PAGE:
The RRT system must be structured so that it is not seen as a replacement for quality care, and the criteria for calling the RRT must be explained to people well enough that the team is not called out for less-than-urgent needs, Porto says. Ideally, a RRT should be called upon infrequently. Frequent use of an RRT can signal systemic problems within the organization that must be addressed, she says.
Porto also suggests that the Rodriquez case should make risk managers wonder if their ED staff check on patients frequently enough to spot those who are suddenly getting worse.
Resource allocation is important
A situation such as the one in Los Angeles can be the result of poor resource allocation in the ED and a staff that are focused on the wrong goals, says Maurice A. Ramirez, DO, BCEM, CNS, CMRO, an emergency physician at Pascoe Regional Medical Center and president of the consulting firm High Alert, both in Kissimmee, FL. Especially in an overcrowded, understaffed, and underfunded ED, he says, staff members can lose sight of their primary goal of providing the highest-quality care.
"If you don't plan for situations like the one in which a woman is lying on the floor dying, you get what happened in Los Angeles, where life-sustaining care took a back seat to some other objective," Ramirez says. "What was that other objective? We'll probably never know because it will end up in a sealed settlement, but some other objective ended up at the top of the list in that institutional culture."
Losing focus can be insidious, Ramirez warns. Even in a badly overstressed hospital ED, if you asked staff members what their primary objective is, they probably will say the right thing: providing quality care to patients. But in the heat of the moment, they may act quite differently, Ramirez says. "But if you went back and looked at how patients actually moved through the system, the goals probably were to move the highest number of patients through as quickly as possible, and that's not necessarily the same as providing the best care," he says. "The patients who are seriously ill get seen right away, and the ones who can be treated in five minutes might be moved through pretty quickly. But those who are in the middle might wait and wait."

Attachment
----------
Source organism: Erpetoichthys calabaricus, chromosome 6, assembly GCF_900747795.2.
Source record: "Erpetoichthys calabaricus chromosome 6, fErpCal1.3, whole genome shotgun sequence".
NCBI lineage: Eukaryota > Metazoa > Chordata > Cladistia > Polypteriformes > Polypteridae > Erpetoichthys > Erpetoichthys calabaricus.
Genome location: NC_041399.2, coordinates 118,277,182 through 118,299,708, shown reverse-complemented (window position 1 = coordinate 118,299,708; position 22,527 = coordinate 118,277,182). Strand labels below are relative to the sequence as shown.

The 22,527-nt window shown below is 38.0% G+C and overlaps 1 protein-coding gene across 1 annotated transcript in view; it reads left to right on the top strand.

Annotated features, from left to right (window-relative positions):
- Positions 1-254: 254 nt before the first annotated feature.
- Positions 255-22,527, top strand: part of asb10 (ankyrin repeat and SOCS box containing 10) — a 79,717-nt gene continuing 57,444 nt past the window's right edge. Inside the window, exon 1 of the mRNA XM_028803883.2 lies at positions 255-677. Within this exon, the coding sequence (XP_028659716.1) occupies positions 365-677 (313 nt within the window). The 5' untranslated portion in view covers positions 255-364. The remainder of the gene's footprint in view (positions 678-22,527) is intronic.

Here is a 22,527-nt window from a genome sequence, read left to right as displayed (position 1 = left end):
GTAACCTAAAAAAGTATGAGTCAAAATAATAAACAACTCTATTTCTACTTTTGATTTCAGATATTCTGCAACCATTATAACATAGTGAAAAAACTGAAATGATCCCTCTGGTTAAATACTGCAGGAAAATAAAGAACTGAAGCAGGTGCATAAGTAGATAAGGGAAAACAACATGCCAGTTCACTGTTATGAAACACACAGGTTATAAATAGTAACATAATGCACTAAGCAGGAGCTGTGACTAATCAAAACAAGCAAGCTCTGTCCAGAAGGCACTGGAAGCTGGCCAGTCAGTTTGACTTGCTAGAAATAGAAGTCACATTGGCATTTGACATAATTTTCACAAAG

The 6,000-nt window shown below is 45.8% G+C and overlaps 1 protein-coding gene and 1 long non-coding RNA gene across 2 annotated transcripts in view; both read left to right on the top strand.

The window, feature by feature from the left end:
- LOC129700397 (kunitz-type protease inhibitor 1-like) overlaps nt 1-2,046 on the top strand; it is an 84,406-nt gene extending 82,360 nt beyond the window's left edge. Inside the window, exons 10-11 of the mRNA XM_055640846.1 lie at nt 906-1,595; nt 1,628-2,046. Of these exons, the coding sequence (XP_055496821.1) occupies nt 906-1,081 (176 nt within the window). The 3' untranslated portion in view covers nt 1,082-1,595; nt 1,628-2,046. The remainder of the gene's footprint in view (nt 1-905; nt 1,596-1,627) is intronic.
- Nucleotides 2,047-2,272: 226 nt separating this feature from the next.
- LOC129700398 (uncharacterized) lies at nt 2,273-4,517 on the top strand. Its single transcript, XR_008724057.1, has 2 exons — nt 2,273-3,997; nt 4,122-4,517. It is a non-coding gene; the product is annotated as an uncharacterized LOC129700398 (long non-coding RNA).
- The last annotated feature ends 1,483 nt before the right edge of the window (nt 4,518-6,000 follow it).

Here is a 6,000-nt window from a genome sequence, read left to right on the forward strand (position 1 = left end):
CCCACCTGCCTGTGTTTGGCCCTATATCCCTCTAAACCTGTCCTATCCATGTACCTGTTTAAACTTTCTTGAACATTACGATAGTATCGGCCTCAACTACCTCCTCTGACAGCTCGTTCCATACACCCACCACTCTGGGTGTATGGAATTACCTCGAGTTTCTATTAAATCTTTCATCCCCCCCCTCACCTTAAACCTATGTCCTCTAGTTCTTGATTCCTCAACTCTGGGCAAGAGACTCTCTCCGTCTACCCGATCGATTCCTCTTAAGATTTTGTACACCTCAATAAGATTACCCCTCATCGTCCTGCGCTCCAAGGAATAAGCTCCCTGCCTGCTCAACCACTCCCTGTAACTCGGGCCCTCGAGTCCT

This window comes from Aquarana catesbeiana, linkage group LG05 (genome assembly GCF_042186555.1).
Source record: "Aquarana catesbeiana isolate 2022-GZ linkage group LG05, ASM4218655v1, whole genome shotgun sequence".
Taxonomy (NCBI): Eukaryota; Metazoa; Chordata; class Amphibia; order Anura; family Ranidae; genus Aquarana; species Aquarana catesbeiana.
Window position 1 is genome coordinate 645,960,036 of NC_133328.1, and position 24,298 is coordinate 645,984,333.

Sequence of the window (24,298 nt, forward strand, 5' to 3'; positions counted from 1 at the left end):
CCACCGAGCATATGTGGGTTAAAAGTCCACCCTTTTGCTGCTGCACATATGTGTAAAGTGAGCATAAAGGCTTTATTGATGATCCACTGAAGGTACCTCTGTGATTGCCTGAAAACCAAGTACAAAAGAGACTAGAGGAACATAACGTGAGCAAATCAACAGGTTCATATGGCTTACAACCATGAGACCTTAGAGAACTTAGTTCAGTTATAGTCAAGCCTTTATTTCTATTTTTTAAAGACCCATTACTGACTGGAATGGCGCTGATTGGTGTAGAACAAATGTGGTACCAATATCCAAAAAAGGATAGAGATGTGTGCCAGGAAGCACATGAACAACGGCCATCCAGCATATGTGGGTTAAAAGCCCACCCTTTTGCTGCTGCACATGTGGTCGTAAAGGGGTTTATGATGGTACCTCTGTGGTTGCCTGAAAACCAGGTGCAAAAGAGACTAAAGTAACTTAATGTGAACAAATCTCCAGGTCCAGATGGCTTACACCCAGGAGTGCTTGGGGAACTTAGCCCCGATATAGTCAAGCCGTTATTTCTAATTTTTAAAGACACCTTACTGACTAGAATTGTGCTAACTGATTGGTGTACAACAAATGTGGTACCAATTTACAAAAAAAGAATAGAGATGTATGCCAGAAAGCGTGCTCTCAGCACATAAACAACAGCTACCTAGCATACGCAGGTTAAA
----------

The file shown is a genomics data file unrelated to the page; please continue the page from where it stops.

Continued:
Those patients aren't intentionally singled out for long waits, but competing interests and goals end up having that effect, Ramirez explains.
Watch for lost focus
ED management is tricky, and keeping patients moving is a valid goal, Ramirez says. But the way people are triaged is one indicator of what is really motivating ED staff, he says. Patients who are repeat visitors and known to be time-consuming also might be kept waiting too long, he says.
"When you're trying to get patients through your ED, sometimes it just seems to make sense to go ahead with these five other patients instead of spending time with that one patient you know is going to take up space for hours," he says. "You get so you can justify that decision in your head."
Ramirez suggests risk managers meet with ED managers, physicians, and staff to discuss some of these possible outcomes when they are pulled in too many directions. Be prepared to open a can of worms if you ask them to vent about all the competing priorities, but simply discussing the conflicts can help ED staff be more aware of the risks, he says.
"It seems obvious sometimes, but these people are being pulled in a lot of directions at once, so it can be good to remind them that true triage has to take precedence over moving bodies through the ED," he says. "No one wants someone to die of a hemorrhage in the waiting room while they're putting a [bandage] on a cut finger, so sometimes it is worthwhile to just remind them that they can practice good medicine, which is what they really want to do anyway."